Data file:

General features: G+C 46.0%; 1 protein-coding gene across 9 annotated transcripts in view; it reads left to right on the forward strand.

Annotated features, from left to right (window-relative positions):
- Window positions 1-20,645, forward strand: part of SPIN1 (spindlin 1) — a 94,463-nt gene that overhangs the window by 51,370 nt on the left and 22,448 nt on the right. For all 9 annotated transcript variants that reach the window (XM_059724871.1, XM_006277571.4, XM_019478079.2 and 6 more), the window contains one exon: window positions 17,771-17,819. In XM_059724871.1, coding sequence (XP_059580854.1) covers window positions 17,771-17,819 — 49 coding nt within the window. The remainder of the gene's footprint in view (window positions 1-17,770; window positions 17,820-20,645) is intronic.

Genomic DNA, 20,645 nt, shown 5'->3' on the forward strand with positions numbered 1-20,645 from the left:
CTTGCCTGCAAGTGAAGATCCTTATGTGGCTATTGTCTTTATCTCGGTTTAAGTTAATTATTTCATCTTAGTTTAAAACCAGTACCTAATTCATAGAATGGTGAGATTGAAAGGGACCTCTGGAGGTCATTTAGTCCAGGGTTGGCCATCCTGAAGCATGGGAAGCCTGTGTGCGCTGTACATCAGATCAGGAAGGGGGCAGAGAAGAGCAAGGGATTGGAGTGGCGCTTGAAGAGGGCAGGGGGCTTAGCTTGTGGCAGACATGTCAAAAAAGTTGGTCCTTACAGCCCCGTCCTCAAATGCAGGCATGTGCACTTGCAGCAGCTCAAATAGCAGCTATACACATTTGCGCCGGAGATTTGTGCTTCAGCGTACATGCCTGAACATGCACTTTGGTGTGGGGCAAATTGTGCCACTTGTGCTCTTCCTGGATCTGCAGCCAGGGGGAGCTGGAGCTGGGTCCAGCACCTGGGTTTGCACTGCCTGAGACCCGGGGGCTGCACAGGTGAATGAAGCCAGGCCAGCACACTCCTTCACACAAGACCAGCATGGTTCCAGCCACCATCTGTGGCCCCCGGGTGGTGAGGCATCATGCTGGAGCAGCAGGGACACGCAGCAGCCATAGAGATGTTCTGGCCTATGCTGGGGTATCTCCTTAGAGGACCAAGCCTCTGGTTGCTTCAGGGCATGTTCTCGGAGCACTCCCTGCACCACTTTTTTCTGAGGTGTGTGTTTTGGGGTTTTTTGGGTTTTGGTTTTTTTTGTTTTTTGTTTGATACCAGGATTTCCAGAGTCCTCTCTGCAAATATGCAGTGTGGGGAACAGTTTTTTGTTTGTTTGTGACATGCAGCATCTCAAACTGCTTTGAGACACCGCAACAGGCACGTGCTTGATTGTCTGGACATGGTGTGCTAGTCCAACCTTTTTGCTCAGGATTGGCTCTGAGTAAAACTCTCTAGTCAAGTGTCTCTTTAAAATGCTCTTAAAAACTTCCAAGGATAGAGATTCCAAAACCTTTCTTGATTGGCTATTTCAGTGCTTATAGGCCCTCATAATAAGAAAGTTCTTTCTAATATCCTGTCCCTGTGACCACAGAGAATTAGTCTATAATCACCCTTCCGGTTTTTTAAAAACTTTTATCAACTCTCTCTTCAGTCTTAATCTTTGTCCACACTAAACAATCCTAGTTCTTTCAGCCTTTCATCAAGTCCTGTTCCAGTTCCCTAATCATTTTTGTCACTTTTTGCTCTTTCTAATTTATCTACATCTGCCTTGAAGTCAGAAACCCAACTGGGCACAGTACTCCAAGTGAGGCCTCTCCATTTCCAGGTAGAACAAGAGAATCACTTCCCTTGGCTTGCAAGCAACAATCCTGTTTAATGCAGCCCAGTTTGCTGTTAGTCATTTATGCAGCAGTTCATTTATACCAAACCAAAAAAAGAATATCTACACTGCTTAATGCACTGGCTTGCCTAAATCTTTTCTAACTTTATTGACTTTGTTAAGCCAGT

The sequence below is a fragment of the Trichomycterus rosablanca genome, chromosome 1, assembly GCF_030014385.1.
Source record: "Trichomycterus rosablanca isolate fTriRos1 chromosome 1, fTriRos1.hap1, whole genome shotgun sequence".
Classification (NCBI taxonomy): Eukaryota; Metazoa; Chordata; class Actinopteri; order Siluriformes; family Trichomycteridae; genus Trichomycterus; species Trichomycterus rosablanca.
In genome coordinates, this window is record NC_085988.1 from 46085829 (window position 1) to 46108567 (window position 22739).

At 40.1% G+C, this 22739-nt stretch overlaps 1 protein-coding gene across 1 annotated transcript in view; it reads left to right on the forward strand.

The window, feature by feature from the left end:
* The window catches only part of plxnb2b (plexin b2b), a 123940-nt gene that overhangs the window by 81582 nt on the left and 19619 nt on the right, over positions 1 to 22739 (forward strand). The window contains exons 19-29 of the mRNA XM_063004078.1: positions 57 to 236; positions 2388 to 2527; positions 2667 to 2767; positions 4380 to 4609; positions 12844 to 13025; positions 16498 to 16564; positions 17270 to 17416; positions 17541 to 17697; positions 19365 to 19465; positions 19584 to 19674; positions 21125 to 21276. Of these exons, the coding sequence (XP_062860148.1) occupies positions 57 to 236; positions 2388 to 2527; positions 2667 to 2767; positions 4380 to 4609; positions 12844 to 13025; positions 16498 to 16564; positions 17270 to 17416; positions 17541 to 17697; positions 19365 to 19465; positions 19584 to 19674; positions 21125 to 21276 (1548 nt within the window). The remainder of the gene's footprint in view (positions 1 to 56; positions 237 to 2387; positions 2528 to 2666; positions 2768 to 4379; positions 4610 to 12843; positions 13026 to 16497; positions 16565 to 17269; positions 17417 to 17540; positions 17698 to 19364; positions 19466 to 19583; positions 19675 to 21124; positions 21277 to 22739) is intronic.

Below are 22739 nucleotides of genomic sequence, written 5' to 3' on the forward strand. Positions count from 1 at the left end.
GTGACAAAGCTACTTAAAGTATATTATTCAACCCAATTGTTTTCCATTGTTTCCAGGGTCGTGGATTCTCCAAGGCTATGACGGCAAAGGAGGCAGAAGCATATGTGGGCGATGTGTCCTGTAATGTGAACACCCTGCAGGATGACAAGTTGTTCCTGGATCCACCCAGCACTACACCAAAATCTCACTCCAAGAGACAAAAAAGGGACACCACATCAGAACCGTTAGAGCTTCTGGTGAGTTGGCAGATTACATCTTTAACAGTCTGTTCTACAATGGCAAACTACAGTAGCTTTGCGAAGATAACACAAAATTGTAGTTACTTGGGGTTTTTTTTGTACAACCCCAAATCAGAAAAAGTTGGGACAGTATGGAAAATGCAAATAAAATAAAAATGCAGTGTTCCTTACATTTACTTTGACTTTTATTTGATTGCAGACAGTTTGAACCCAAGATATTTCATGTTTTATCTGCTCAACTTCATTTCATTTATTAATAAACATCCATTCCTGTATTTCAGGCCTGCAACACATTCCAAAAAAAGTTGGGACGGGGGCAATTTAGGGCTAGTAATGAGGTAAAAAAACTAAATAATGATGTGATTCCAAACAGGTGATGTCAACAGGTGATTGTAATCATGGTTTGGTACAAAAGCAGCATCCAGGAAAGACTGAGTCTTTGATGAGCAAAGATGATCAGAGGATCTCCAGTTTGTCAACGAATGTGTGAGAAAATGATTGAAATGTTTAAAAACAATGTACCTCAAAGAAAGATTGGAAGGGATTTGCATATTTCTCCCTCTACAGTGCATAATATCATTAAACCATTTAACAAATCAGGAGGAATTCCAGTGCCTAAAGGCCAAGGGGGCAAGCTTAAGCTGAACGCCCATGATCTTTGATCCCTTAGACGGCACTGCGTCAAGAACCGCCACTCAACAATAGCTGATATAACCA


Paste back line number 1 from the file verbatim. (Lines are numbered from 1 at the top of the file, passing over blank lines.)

General features: G+C 46.0%; 1 protein-coding gene across 9 annotated transcripts in view; it reads left to right on the forward strand.